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Clara Hammond Lanza (February 12, 1858 – c. July 15, 1939) was an American novelist whose realist fiction often centered on troubled marriages. Several were praised for exhibiting realism and originality. She published her first work in 1884.
Lanza was born Clara Hammond in Fort Riley, Kansas, the daughter of William A. Hammond, a physician who served as the Surgeon General of the United States Army during the second half of the American Civil War, and his first wife, Helen Nisbet. When she was seven, her family moved to New York City. After attending a French school in New York, she received further education in Paris, France, and Dresden, Germany. In 1877, she married the Marquis Manfridi Lanza di Mercato Bianco of Palermo, Sicily, with whom she had three sons.
Lanza's literary career began in 1884 with the publication of her first novel, Mr. Perkins' Daughter. She published half a dozen further novels as well as Tales of Eccentric Life, a collection of short stories (many with medical themes) coauthored with her father.
Lanza's novels tended to focus on troubled relationships, especially marriages. Several were praised by critics for their realism and their originality. Of Basil Morton's Transgression (1890), one critic wrote that "no better piece of realism has been written for many a day." Her 1909 novel of an unhappy marriage, The Dweller on the Borderland, was called "an exceptionally original book — original in treatment, original in motif." Some critics even found her work too harsh. Her 1891 novel A Modern Marriage, for example, was called "intellectual, analytical, purposeful, but ... unsympathetic in its tireless alertness and unslumbering observation."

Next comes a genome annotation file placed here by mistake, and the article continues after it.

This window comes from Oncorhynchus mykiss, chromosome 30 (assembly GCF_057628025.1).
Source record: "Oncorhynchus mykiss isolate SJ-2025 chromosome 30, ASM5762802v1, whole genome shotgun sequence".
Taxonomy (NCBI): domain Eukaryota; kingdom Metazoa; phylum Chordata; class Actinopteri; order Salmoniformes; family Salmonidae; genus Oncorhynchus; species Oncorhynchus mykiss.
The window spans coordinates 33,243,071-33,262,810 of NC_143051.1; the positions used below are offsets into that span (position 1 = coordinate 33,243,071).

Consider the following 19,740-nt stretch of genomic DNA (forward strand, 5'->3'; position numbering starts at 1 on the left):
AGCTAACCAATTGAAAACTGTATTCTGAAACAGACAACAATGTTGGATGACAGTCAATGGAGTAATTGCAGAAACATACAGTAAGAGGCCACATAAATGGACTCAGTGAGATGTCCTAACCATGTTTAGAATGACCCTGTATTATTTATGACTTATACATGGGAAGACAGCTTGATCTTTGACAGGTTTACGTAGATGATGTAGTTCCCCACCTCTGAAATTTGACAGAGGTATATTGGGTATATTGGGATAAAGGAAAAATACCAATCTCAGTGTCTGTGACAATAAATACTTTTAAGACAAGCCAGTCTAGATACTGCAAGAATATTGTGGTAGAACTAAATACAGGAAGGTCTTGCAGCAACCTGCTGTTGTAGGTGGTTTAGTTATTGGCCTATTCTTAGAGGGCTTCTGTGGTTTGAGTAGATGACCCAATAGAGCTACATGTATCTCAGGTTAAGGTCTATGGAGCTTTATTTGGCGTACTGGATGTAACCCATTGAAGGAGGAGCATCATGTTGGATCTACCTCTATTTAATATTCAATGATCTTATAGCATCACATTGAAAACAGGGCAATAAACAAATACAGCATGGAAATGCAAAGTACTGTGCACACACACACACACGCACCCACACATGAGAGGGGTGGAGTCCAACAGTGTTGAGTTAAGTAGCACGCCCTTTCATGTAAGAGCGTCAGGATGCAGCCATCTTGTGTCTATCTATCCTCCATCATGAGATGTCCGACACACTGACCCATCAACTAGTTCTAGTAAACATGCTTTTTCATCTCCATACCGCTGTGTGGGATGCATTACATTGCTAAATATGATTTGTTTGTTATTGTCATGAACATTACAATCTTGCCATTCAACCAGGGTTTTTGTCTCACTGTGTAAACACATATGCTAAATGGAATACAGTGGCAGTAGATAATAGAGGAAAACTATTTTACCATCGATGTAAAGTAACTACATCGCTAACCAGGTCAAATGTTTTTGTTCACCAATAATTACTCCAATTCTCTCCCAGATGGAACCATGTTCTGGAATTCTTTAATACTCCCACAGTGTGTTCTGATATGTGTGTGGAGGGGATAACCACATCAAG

An anomaly among her novels is Scarabaeus: The Story of an African Beetle (1892), coauthored with James Clarence Harvey. With such elements as a camera that can photograph the past and a plot centering on a talismanic gem and an ancient kingdom in Africa, it is closer to speculative fiction than to her usual realism.
Lanza also wrote articles for periodicals like Cosmopolitan and Frank Leslie's Popular Monthly. An example of these is a tribute to her long friendship with the Irish novelist George Moore. Lanza found an American publisher for his book Mike Fletcher when his British publisher went suddenly out of business. Moore expressed interest in collaborating with her on dramatizing one of her novels that he had liked, but the project was abandoned after two acts had been completed.
Among her articles are several about the lives of contemporary women, such as a chapter on the women clerks of New York for Lydia Hoyt Farmer's book What America Owes to Women, which was published as a souvenir of the 1893 Chicago World's Fair.